Tourism: Bangladesh a place to discover for nature-lovers

Sarwar Md Saifullah Khaled | Published: February 12, 2016 20:12:30 | Updated: October 23, 2017 10:12:42


Bangladesh is a country blessed by nature more than most other countries in the world. With all the natural beauties like the Bay of Bengal and the Sundarbans, Bangladesh surely is a place to discover for nature-lovers. The global legacy here is the Sundarbans - the largest contiguous mangrove forest in the world where comprehensive spadework has been done, with the backing of the UN agency concerned - the United Nations World Tourism Organisation (UNWTO). Now is the time to serve the recipe, in this and other fields of sightseeing and leisure-time entertainment.
Bangladesh has so long been sitting unaware with several treasure-troves for tourism untapped, including a few unique ones in the world, as is projected in the national print and electronic media. Apart from the bewitching mangrove forests of Sundarbans, another natural panorama lies in Cox's Bazar. The Cox's Bazar coast on the Bay of Bengal is also a unique one in that it is the longest unbroken sea beach in the world. The Bay, lying between South and Southeast Asia, is an important gateway that catches the imagination of all the big powers of the world including the United States, China, India, and Australia and so on. Little of the tourist interest in the flora and fauna of the Sundarbans - panoramic vistas of rare trees, spotted deer and the world-famous Royal Bengal Tiger, aside streams fraught with fishes and crocodiles - has been harnessed. Among others is Kuakata Island in the Southern Bangladesh from where scenes of both sun-rise and sun-set can be enjoyed and there is in Sylhet's Madhabkunda a small but attractive cascade where tourists can take bath if they like.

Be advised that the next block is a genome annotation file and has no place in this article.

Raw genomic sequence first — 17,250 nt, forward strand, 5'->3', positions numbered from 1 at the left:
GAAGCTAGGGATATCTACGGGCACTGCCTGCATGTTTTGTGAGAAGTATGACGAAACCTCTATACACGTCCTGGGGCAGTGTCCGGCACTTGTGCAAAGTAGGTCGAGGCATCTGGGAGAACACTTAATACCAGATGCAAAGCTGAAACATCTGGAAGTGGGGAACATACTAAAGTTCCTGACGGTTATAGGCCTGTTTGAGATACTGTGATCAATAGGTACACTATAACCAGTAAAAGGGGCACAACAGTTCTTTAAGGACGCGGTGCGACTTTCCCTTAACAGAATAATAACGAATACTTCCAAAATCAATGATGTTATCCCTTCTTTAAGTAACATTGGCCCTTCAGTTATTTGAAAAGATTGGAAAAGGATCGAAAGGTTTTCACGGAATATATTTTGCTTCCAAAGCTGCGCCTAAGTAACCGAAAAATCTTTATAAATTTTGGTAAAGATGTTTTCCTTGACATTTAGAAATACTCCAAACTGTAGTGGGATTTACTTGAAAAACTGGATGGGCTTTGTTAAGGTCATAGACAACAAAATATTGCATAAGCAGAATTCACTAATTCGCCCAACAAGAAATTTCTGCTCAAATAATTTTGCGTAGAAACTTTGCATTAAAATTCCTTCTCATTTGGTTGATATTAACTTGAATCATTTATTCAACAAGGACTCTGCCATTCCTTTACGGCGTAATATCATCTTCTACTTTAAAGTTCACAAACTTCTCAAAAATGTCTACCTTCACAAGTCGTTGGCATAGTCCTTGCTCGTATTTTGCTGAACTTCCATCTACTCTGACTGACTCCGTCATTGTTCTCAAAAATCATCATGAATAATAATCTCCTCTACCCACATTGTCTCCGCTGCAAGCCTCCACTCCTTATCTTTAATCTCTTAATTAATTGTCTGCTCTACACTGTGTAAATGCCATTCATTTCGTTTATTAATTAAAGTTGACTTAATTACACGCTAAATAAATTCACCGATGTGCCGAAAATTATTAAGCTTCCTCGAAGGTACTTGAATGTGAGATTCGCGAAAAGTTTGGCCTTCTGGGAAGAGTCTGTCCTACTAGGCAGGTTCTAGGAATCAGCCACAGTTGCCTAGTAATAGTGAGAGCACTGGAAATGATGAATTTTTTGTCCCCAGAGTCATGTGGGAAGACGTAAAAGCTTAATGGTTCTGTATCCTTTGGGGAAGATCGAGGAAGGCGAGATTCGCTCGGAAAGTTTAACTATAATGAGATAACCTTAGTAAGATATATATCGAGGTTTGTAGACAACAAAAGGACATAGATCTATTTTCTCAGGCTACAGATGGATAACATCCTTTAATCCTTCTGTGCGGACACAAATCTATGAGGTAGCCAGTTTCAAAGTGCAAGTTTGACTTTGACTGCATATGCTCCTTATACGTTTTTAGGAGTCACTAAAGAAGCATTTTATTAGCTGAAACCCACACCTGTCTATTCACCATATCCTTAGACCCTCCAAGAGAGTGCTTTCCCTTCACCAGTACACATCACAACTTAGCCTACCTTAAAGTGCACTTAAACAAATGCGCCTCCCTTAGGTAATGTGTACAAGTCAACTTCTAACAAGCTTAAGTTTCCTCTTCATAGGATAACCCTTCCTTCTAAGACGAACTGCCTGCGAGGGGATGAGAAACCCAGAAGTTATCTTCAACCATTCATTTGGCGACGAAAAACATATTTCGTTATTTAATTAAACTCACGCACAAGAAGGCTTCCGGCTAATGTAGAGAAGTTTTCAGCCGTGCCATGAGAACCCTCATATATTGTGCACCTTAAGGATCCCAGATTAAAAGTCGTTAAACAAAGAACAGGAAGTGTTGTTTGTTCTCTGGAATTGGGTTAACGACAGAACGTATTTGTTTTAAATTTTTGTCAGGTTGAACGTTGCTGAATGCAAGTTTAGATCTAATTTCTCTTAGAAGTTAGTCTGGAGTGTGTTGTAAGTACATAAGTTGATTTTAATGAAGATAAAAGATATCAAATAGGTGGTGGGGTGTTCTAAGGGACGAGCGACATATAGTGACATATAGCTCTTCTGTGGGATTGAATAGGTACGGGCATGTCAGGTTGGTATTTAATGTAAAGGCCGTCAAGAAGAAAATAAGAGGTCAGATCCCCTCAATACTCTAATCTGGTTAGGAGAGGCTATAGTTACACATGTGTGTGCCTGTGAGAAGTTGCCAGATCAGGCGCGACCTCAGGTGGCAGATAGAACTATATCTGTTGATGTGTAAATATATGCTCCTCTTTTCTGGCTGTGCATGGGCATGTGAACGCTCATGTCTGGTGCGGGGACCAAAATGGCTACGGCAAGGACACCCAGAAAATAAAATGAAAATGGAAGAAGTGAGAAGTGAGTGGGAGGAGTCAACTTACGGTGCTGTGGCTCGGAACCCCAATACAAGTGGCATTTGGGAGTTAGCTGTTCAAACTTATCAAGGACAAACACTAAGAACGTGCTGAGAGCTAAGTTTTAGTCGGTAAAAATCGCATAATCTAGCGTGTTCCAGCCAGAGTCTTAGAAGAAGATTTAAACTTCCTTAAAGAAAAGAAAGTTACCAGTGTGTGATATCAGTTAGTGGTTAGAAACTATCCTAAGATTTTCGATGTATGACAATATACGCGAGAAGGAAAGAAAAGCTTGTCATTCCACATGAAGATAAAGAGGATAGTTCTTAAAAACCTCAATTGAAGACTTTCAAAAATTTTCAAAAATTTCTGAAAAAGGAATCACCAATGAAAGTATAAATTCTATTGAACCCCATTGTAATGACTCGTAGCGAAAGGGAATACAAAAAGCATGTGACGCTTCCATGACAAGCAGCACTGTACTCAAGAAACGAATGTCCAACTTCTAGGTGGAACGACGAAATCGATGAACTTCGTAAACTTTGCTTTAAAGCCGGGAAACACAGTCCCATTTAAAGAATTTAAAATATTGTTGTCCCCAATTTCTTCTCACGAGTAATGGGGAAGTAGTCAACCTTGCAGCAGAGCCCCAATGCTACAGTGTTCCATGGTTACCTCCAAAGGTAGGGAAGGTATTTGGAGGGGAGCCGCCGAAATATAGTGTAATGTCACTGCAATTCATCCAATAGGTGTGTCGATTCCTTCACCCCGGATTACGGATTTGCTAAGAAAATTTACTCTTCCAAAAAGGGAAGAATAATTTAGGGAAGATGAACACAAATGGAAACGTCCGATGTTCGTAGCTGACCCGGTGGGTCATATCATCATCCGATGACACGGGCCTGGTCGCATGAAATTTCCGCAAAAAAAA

In Bangladesh government's yearbook, 2016 is the Tourism Year. The tourism ministry's preliminary prime agenda item to that end came out to be religious tourism, beginning with the Buddhists. A target has been set to attract a million tourists from China. From religious considerations, China is home to the largest population belonging to Buddhist legacy. The target is straight. Bangladesh has immense potential to explore this opportunity as there are over 500 Buddhist ancient monasteries and temples in the country against the total global figure of 6,000. And world's biggest Buddhist monastery is situated at Paharpur in Naogaon district. It is one the two rarities of potential tourist interest recognized by the UN as World Heritage Sites. Dhaka missions of all the Buddhist-majority countries were also involved with the preparatory process. Others are the pre-Mogul-era Saat Gambuz Mosque in Bagherhat, in the vicinity of the Sundarbans, is also designated by the UNESCO as a heritage site. The Mogul-era fort of Lalbagh Dhaka is worth seeing. And Durga Puja, the greatest religious occasion of the people having faith in Hinduism, was introduced as a formal festival in Taherpur of Rajshahi in the middle ages by King Kangsha Narayan. The two Eid festivals - Eid-ul-Fitr and Eid-ul-Azha - observed by the country's majority Muslim population are also worth enjoying by the foreigners. Besides the observance of the Polhela Boishakh - the Bengali New Year's Day - and 21 February - the International Mother Language Day - are added attractions to the foreign tourists.